Device Type Indicator

Some Suggested 3 character device types are:

  • wrk = workstation
  • daq = data acquisition computer
  • cam = camera
  • cpu = compute node
  • rtr = router
  • brn = brain cap
  • scn = scanner
  • sen = sensor
  • mri = Magnet Resonance Imaging
  • srv = server


When numbering, always add leading 0s to maintain fixed-width consistency if possible. Anticipate growth, over-provision in order to leave room for growth.

  • Sometimes there needs to be a trailing indicator to indicate 2 or more of such devices within any given setup. For example if there were two video camera feeds in one experiment rig, I would name them as follows:

    • JNW-CAM-001A
    • JNW-CAM-001B
    • JNWCAM001NW
    • JNWCAM001SW

      where NW and SW indicate either the North West or South West viewing angle.


Some systems have string length limitations:

  • Microsoft NetBIOS name length is limited to 15 characters. 3 Even though this is a legacy limitation, there are still some modern devices that adhere to the old standard.
  • The DNS system maxes out at 255 bytes per Fully Qualified Domain Name (FQDN) 4

Reserved Words & Characters

  • Avoid Special Characters
  • Some systems may have reserved words, avoid them as not to have a naming conflict or communications error.


If you would like to indicate a platform, initials are usually:

When devices are labeled methodically and sequenced, it is easy to identify the position in the lab, ie. left-to-right/top-to-bottom, and more importantly, it makes it easier to create automated scripts that loop sequentially through the systems, ie: 01, 02, 03. etc.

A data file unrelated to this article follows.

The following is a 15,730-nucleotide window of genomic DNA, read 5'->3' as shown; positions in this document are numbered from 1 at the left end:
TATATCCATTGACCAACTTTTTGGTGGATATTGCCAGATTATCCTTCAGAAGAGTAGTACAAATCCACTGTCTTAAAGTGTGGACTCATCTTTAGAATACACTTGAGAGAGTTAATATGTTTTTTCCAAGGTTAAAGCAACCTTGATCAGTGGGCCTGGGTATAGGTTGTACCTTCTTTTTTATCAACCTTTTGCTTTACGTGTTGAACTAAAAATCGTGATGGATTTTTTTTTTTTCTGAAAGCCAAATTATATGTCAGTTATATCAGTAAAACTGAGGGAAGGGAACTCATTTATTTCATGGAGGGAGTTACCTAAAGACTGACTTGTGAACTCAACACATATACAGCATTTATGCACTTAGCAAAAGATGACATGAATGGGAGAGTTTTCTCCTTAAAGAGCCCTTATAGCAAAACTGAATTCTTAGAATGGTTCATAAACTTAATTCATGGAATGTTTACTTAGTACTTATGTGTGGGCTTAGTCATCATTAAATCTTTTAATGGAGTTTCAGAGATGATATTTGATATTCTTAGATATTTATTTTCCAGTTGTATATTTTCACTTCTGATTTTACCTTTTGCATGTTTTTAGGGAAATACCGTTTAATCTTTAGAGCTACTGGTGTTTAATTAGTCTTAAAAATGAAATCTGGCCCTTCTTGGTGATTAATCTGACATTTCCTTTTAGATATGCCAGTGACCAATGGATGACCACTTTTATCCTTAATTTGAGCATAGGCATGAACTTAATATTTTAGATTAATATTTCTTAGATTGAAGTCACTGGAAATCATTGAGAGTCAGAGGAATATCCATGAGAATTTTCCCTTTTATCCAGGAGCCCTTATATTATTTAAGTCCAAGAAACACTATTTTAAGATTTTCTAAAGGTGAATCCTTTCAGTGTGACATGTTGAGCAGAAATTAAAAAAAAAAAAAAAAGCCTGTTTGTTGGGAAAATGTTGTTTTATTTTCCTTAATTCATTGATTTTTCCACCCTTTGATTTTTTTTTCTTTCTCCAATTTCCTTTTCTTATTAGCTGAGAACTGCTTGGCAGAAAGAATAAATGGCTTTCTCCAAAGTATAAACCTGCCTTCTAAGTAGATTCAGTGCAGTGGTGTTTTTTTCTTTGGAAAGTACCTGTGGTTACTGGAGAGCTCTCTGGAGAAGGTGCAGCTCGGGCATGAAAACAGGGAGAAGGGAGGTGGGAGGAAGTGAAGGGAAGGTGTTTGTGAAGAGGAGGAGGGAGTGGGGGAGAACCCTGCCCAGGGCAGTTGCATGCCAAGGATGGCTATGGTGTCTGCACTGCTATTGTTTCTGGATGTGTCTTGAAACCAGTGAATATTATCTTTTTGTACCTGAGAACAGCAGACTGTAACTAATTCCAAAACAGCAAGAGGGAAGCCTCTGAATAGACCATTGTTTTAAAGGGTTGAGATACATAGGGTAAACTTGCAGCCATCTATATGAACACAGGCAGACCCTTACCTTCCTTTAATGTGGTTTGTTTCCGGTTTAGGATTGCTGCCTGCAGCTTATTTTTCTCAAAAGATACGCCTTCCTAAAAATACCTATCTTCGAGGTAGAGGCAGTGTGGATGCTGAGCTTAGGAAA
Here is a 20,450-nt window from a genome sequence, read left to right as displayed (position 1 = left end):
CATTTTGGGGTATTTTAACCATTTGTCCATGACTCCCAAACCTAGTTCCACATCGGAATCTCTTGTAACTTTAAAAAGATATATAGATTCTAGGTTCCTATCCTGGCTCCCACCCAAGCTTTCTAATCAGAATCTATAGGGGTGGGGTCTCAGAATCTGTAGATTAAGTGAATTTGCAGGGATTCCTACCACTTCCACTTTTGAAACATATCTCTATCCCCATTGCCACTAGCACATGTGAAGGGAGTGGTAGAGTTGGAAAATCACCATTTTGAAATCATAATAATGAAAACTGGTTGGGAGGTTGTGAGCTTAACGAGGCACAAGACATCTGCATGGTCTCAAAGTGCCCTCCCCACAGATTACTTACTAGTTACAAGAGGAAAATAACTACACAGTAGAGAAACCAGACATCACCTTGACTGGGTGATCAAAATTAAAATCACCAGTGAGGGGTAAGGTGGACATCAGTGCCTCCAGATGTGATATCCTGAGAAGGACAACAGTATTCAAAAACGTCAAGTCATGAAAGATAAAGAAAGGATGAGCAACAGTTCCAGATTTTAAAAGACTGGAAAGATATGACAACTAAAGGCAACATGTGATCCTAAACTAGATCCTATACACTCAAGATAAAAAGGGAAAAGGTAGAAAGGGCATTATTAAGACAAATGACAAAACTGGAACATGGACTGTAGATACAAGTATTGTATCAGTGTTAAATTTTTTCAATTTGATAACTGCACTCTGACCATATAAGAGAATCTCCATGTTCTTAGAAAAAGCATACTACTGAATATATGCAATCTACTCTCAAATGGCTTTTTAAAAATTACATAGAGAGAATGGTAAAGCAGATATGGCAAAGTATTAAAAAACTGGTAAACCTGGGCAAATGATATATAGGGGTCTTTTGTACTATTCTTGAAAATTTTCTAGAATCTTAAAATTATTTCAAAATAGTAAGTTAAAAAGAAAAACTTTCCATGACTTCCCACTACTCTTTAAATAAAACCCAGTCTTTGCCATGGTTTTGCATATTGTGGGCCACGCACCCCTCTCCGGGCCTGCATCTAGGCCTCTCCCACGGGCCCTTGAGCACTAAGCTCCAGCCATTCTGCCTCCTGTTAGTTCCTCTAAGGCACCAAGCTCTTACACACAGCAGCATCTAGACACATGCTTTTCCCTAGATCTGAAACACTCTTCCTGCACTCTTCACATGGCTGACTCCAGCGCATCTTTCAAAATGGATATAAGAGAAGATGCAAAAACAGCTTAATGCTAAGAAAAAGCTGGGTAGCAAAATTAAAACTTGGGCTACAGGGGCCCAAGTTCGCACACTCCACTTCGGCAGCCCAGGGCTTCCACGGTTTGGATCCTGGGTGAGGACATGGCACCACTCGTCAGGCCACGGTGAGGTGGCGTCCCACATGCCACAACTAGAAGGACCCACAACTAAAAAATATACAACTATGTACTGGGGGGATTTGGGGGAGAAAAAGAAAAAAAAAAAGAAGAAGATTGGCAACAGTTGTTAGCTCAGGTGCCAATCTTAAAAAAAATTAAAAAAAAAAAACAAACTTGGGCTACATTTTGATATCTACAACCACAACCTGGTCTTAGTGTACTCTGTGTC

For example:

DAQ_rigs = {
      'sensors' : ['JNW-sen01', 'JNW-sen02', 'JNW-sen03']
    'cameras' : ['JNW-cam01', 'JNW-cam02', 'JNW-cam03']
           'daqs' : ['JNW-daq01', 'JNW-daq02', 'JNW-daq03']

department_domain = ""

server_host = server01
storage_folder = "/raw_data_archive"
path  = server_host + department_domain + storage_folder

for device in (DAQ_rigs['daqs']):
    record_data(device=device, destination=path)

Note: As can easily be seen, without knowing much about the code, a programmer can immediately identify that there are similarly configured data acquisition rigs, each with a consistent pattern of a sensor, camera and data acquisition computer. A programmer can more easily identify if something is out of order if alignment is off in patterned and sequentially ordered systems, and thus more easily troubleshoot and problem-solve the code base.

Illustrating the Importance of Proper Naming